|395||RESULT(S): Quantitatively, women secrete greater amounts of androgen than of estrogen. The major circulating steroids generally classified as androgens include dehydroepiandrosterone sulphate (DHEAS), dehydroepiandrosterone (DHEA), androstenedione (A), testosterone (T), and dihydrotestosterone in descending order of serum concentration, though only the latter two bind the androgen receptor. The other three steroids are better considered as pro-androgens. Dehydroepiandrosterone is primarily an adrenal product, regulated by adrenocorticotropic hormone (ACTH) and acting as a precursor for the peripheral synthesis of more potent androgens. Dehydroepiandrosterone is produced by both the ovary and adrenal, as well as being derived from circulating DHEAS. Androstenedione and testosterone are products of the ovary and the adrenal. Testosterone circulates both in its free form, and bound to protein including albumin and sex steroid hormone-binding globulin (SHBG), the levels of which are an important determinant of free testosterone concentration. CONCLUSION(S): The postmenopausal ovary is an androgen-secreting organ and the levels of testosterone are not directly influenced by the menopausal transition or the occurrence of menopause. Dihydrotestosterone (DHT) is primarily a peripheral product of testosterone metabolism. Severe androgen deficiency occurs in hypopituitarism, but other causes may lead to androgen deficiency, including Addison's disease, corticosteroid therapy, chronic illness, estrogen replacement (leads to elevated SHBG and, therefore, low free testosterone), premenopausal ovarian failure, or oophorectomy.||Fertil Steril. 2002 Apr;77 Suppl 4:S3-5. Androgen production in women. Burger HG1.||http://www.ncbi.nlm.nih.gov/pubmed/12007895|
|396||The age at ovarian failure was determined in 90 women who had previously undergone abdominal hysterectomy with bilateral ovarian conservation and in 226 women who had undergone a spontaneous menopause. The mean age of ovarian failure in the hysterectomized group was 45.4 +/- 4.0 years (standard deviation), and this was significantly lower than the mean age of 49.5 +/- 4.04 years in the nonhysterectomized control group (P less than 0.001). There was a significant correlation between the age at hysterectomy and the age of ovarian failure in the women who were 44 years or less at the time of ovarian failure (r = 0.62, P less than 0.001), implying a causal relationship. The indication for hysterectomy did not influence the time of ovarian failure. Two explanations are proposed as to how conventional surgery for hysterectomy may adversely affect ovarian function.||Fertil Steril. 1987 Jan;47(1):94-100. The effect of hysterectomy on the age at ovarian failure: identification of a subgroup of women with premature loss of ovarian function and literature review. Siddle N, Sarrel P, Whitehead M.||http://www.ncbi.nlm.nih.gov/pubmed/3539646|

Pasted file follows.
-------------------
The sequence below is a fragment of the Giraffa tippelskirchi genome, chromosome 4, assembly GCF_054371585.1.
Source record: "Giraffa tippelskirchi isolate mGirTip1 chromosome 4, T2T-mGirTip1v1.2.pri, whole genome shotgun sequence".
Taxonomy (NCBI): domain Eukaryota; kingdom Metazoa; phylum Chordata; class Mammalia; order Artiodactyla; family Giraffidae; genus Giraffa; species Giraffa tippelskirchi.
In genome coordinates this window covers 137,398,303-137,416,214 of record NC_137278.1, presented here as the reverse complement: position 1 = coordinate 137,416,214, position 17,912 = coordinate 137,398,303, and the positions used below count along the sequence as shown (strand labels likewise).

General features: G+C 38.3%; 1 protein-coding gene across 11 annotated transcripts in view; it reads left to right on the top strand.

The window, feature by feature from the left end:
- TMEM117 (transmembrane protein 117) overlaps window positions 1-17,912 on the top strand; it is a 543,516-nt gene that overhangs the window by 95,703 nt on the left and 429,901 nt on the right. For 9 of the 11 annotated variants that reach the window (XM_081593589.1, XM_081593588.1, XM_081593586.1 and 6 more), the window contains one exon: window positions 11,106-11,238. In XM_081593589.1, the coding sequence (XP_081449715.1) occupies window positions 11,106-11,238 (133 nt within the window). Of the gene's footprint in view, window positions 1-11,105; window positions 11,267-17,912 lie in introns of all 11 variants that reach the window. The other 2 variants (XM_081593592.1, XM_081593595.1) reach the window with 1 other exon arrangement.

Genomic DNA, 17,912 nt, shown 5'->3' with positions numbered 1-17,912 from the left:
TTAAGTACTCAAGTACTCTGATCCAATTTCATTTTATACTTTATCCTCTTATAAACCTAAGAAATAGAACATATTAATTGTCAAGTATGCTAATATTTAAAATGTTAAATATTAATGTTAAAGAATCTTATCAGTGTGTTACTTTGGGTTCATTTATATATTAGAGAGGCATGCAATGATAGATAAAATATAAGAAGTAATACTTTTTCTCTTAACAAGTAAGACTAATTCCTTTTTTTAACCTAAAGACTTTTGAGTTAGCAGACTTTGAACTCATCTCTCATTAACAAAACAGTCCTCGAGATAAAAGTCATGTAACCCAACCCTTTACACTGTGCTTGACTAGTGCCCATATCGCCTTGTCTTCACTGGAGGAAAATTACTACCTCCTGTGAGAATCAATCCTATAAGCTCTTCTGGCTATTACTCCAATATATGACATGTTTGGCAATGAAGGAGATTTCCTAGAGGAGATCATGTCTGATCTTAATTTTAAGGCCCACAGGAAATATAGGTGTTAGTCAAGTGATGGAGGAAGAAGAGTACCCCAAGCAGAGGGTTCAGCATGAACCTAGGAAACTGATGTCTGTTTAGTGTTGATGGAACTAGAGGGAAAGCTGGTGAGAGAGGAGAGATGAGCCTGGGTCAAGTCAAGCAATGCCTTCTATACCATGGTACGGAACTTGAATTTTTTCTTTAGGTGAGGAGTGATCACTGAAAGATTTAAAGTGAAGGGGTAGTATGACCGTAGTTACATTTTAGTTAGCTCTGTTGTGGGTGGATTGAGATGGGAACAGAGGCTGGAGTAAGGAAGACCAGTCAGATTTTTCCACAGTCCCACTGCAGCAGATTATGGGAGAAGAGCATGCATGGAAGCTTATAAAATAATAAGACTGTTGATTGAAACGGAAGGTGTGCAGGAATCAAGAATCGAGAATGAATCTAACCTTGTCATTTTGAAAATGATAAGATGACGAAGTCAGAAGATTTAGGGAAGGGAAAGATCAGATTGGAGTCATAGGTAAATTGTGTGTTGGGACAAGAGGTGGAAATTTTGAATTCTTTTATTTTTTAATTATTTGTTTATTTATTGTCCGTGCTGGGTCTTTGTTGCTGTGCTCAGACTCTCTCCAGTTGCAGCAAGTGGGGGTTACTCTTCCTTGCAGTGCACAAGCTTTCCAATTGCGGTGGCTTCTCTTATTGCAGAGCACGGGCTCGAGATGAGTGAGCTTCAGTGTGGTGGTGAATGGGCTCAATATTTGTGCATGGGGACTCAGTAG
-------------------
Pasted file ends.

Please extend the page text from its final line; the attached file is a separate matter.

|397||Honesty with patients. 2009 survey of 1,891 practicing physicians "Overall, approximately one-third of physicians did not completely agree with disclosing serious medical errors to patients, almost one-fifth did not completely agree that physicians should never tell a patient something untrue, and nearly two-fifths did not completely agree that they should disclose their financial relationships with drug and device companies to patients. Just over one-tenth said they had told patients something untrue in the previous year."||